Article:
Brantford General Hospital operating above safe capacity, as high as 136 per cent, for 23 months straight
Today Ontario NDP Leader Andrea Horwath released shocking internal government statistics that show Brantford General Hospital has been forced to operate its acute care beds at up to 136 per cent capacity for 23 consecutive months.
“Acute care, mental health and even overflow beds are over capacity at this hospital and many others across the province,” said Horwath who was joined by concerned community members to shine a light on the problem in Brant on Thursday. “This is the result of years and years of Conservative and Liberal government cuts to health care. Frontline health care staff are being asked to do more with less, and patients are paying the price.”
Documents obtained by the NDP under freedom on information laws show that between January 2015 and November 2016, Brantford General Hospital’s acute care and mental health beds were operating at above safe capacity every day, reaching at times as high as 136 per cent. Experts and the province deem 85 per cent capacity to be the maximum safe capacity limit.
Across the province, nearly 60 per cent of medicine wards at large community hospitals are reporting occupancy rates over the safe standard.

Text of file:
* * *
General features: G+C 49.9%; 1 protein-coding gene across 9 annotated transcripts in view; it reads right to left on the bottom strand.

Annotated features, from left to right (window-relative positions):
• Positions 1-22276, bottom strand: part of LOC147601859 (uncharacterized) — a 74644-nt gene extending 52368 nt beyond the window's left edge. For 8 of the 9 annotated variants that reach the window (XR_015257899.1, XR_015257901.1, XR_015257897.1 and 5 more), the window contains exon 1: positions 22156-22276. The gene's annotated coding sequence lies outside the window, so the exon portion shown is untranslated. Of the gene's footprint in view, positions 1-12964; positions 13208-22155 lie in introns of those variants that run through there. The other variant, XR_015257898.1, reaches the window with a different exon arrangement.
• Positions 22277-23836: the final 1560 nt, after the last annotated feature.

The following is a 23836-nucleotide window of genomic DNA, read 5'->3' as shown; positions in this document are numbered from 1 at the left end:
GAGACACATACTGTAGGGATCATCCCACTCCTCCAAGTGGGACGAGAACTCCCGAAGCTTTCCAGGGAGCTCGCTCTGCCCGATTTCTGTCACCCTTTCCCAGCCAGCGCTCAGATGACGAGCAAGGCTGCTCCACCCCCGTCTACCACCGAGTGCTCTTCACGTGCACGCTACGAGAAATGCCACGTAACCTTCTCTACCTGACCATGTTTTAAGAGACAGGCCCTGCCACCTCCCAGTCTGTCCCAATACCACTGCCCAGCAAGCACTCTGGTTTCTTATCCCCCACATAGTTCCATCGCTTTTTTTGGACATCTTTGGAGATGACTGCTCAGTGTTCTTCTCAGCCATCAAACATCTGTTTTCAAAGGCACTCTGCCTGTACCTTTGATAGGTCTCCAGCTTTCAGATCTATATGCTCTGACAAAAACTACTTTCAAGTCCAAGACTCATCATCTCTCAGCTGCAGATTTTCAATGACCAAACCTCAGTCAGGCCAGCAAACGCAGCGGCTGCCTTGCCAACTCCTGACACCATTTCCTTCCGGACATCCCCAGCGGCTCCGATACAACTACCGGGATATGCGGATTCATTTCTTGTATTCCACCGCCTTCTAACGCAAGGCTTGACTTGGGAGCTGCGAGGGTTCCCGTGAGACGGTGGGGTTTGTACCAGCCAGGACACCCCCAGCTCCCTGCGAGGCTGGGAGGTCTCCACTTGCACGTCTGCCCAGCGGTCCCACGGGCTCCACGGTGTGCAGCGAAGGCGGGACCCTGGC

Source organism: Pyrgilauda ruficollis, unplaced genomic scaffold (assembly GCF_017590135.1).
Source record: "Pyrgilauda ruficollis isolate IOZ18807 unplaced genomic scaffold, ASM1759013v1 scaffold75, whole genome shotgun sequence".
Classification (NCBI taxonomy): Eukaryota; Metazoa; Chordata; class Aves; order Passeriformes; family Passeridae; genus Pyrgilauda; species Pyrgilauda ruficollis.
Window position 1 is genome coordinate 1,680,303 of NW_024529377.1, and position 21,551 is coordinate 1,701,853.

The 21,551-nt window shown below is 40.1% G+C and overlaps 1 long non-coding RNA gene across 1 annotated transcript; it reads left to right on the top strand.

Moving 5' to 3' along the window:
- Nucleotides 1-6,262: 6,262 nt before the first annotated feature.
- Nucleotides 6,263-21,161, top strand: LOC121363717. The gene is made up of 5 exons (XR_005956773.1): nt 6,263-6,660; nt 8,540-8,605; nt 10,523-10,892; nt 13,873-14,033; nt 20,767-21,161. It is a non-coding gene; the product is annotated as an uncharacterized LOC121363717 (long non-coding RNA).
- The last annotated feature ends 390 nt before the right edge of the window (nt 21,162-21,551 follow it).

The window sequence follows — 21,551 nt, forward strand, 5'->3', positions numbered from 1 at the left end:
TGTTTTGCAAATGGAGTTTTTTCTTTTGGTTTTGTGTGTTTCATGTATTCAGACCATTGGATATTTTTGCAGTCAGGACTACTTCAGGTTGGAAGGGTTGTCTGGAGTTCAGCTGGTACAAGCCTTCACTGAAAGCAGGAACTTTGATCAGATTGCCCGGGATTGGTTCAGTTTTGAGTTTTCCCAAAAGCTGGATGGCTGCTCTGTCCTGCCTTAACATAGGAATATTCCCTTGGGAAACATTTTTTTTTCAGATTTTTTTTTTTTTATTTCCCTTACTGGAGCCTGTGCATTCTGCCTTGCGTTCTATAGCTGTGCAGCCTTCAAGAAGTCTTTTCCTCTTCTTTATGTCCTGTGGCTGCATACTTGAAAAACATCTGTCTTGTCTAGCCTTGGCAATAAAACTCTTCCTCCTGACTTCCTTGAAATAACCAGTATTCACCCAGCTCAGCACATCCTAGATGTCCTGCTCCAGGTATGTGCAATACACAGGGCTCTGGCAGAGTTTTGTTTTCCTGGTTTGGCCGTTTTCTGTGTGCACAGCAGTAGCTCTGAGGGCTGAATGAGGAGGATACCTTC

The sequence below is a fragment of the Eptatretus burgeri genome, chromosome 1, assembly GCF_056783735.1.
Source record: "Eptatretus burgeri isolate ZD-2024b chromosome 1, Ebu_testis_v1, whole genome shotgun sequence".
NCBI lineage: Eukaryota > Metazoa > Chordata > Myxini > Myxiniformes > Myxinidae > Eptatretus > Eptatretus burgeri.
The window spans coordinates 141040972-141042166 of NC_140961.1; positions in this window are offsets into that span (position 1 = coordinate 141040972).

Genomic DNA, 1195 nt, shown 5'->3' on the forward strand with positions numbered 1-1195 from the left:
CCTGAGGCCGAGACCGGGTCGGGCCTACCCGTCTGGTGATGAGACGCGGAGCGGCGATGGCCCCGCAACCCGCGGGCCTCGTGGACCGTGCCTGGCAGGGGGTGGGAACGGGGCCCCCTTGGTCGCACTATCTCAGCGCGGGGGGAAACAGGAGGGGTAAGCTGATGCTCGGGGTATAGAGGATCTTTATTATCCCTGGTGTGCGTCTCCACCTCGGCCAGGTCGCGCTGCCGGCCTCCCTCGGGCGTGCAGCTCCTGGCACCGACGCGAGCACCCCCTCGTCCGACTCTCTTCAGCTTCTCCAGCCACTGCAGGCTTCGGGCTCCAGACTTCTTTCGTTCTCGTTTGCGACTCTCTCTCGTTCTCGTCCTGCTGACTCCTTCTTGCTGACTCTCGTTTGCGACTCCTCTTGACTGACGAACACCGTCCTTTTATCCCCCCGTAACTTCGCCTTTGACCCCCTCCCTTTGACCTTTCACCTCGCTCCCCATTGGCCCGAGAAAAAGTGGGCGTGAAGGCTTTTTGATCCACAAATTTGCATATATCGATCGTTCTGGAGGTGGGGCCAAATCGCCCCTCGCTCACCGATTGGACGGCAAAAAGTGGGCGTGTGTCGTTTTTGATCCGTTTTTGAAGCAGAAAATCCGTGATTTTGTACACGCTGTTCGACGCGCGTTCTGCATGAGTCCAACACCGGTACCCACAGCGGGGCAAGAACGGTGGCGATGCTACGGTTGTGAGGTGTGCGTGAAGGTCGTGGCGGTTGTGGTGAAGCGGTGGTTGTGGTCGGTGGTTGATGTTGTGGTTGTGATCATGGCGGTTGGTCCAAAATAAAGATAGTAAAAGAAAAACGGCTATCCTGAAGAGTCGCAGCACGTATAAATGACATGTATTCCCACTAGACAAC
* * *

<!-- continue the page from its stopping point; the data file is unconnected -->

The last Conservative government fired 6,000 nurses, closed 28 hospitals and slashed over 7,000 hospital beds. Wynne’s Liberals have done even more damage, shortchanging hospitals by at least $300 million this year alone.
“It doesn’t have to be this way,” said Horwath. “We have to stop the cuts. We have to invest in care. We need a government that’s actually on the side of patients and health care workers, instead of one that just says they are.”
The NDP has committed to providing predictable base funding for hospitals that will keep up with inflation and population growth. Horwath has called for a moratorium on any more nurse layoffs and, just recently, she introduced her party’s plan to create the first universal Pharmacare program, stating her belief that no one should have to empty their wallet just to get the medicine they need. Providing drug coverage for everyone – regardless of age, income or health history – can play a role in relieving stress on hospitals.